Megaupload programmer pleads guilty to copyright infringement

The computer programmer, the first Megaupload defendant to be sentenced, is going to jail

A programmer for defunct file storage site Megaupload has pleaded guilty to criminal copyright infringement charges and has been sentenced to a year and a day in U.S. prison.

Andrus Nomm, a 36-year-old Estonian man, pleaded guilty Friday in U.S. District Court for the Eastern District of Virginia to conspiracy to commit felony copyright infringement. District Judge Liam O'Grady accepted the guilty plea and imposed the sentence.

Nomm is the first defendant to face charges in the U.S. in the Department of Justice's long-running copyright infringement case against Megaupload.

The plea is "a significant step forward in the largest criminal copyright case in U.S. history," Assistant Attorney General Leslie Caldwell said in a statement.

Nomm agreed to waive his extradition hearing in the Netherlands after he was arrested in January 2012. Prosecutors agreed to a light sentence for his guilty plea, the DOJ said in a press release.

Nomm was charged, along with six other people and two privately-held companies, by a federal grand jury on Jan. 5, 2012. A superseding indictment with additional charges was returned on Feb. 16, 2012.

The superseding indictment charged the defendants with conspiracy to commit racketeering, conspiracy to commit copyright infringement and conspiracy to commit money laundering. In addition, the defendants are charged with five counts of criminal copyright infringement and five counts of wire fraud.

The DOJ accused the operators of Megaupload of running websites that willfully reproduced and distributed movies and other products protected by copyright. In court papers, Nomm agreed with prosecutor estimates that the cost of Megaupload's infringement was more than US$400 million.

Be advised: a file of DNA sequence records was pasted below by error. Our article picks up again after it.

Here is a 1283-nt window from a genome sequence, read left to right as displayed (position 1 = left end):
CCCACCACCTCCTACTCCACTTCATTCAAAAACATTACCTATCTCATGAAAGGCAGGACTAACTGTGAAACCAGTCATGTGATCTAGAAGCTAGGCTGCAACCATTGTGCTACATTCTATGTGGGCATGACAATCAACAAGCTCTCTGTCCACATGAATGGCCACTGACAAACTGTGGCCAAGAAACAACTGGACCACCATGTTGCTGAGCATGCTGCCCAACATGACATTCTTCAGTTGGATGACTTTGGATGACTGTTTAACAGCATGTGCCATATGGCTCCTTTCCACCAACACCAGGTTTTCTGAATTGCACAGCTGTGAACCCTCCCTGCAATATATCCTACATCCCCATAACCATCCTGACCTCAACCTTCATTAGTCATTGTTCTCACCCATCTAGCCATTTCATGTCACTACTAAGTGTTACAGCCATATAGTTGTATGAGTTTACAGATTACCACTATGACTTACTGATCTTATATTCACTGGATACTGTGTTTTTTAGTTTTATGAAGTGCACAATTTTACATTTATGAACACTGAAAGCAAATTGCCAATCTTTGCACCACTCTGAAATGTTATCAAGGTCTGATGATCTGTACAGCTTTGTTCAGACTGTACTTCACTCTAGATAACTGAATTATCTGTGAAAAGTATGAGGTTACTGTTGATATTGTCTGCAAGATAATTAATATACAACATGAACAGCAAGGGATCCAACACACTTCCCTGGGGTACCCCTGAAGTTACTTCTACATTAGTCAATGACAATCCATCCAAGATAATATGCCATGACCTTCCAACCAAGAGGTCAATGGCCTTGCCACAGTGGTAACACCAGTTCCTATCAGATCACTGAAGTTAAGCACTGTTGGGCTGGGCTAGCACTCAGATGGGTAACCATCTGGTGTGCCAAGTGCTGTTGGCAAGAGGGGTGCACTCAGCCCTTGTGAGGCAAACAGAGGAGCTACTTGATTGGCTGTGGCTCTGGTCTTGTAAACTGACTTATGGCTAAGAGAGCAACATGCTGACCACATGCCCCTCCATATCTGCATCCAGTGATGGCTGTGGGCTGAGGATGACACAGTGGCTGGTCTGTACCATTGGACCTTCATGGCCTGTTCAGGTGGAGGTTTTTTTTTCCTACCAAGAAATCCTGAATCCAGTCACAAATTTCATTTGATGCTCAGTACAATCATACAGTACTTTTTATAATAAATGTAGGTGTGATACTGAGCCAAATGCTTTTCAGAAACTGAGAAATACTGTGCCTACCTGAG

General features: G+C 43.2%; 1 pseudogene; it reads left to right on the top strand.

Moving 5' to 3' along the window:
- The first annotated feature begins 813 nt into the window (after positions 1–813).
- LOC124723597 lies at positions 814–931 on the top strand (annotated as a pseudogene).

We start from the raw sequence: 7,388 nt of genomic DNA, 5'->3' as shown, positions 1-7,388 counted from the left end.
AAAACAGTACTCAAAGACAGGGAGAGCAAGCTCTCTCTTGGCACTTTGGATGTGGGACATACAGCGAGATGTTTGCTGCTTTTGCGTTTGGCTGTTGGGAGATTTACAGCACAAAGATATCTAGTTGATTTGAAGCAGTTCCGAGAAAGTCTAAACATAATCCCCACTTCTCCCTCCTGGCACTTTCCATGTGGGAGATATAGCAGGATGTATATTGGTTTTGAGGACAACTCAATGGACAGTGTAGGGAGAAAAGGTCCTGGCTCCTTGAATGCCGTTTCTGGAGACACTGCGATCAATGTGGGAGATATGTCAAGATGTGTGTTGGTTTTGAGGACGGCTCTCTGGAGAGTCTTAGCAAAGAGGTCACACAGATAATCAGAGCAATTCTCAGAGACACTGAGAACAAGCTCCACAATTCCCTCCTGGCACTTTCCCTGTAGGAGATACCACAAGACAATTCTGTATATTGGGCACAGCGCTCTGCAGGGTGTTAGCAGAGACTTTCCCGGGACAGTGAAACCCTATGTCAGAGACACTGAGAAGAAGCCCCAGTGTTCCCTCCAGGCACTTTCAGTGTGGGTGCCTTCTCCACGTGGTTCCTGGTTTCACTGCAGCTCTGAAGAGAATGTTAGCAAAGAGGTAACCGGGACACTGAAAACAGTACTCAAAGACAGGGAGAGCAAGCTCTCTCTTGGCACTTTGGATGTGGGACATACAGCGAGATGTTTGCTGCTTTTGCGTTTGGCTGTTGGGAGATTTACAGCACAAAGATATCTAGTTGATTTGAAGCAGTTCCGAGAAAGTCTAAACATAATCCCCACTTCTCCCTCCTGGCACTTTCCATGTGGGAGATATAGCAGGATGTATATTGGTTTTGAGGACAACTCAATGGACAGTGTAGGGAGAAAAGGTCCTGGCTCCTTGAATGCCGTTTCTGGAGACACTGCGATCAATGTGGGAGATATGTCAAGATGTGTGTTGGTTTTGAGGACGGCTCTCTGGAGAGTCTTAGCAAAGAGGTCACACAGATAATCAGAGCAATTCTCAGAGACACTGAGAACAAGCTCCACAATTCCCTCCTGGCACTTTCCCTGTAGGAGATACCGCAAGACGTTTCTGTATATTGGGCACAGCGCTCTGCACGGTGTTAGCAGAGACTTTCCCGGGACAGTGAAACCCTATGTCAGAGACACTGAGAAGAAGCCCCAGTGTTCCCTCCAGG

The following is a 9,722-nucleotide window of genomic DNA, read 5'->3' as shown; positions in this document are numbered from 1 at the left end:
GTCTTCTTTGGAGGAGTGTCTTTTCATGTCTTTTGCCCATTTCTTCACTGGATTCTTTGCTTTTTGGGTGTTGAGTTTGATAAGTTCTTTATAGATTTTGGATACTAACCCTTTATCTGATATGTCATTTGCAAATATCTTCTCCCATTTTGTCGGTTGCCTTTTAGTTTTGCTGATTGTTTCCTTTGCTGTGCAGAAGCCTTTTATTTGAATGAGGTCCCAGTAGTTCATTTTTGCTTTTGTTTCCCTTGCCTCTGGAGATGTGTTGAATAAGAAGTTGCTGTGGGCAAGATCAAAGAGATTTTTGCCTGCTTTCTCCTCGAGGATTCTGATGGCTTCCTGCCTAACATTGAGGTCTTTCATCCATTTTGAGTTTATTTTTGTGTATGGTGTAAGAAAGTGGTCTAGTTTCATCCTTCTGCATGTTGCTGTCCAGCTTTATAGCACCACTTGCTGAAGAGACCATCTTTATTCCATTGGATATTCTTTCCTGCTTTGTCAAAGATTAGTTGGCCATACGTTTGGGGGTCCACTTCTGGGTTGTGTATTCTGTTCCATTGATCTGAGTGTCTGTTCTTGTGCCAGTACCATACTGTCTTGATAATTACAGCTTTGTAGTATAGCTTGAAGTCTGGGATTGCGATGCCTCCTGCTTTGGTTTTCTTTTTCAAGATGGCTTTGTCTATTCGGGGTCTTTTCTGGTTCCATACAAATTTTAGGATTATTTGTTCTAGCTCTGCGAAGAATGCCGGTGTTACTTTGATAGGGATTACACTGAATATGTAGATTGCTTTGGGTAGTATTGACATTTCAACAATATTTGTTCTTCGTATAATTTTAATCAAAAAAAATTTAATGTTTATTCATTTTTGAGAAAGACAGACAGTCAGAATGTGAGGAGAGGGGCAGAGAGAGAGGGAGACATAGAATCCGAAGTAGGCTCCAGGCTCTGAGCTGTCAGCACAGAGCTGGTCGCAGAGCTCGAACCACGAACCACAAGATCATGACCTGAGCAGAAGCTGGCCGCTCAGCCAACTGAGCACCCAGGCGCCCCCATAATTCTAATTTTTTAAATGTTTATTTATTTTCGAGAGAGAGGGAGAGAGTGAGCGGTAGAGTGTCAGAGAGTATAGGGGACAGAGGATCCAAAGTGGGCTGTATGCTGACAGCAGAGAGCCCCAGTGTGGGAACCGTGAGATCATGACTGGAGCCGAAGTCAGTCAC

At points of its operation, Megaupload claimed to account for 4 percent of total Internet traffic, with 50 million daily visitors. Nomm was a computer programmer who worked for the Mega Conspiracy from 2007 until his arrest in January 2012, he hold prosectors.

Nomm was aware that copyright-infringing content was stored on Megaupload and related websites, including movies and television programs, he told prosectors. Nomm downloaded copyright-infringing files from the Mega websites, the DOJ said.

An extradition hearing for four co-defendants, including Megaupload owner Kim Dotcom, is scheduled for June in Auckland, New Zealand. Two other co-defendants remain at large.

Grant Gross covers technology and telecom policy in the U.S. government for The IDG News Service. Follow Grant on Twitter at GrantGross. Grant's email address is grant_gross@idg.com.

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Tags U.S. Department of JusticemegauploadLiam O’GradyU.S. District Court for the Eastern District of VirginiaKim Dotcomcloud computingAndrus NomminternetCriminalLeslie Caldwellintellectual propertycopyrightlegal

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Grant Gross

IDG News Service
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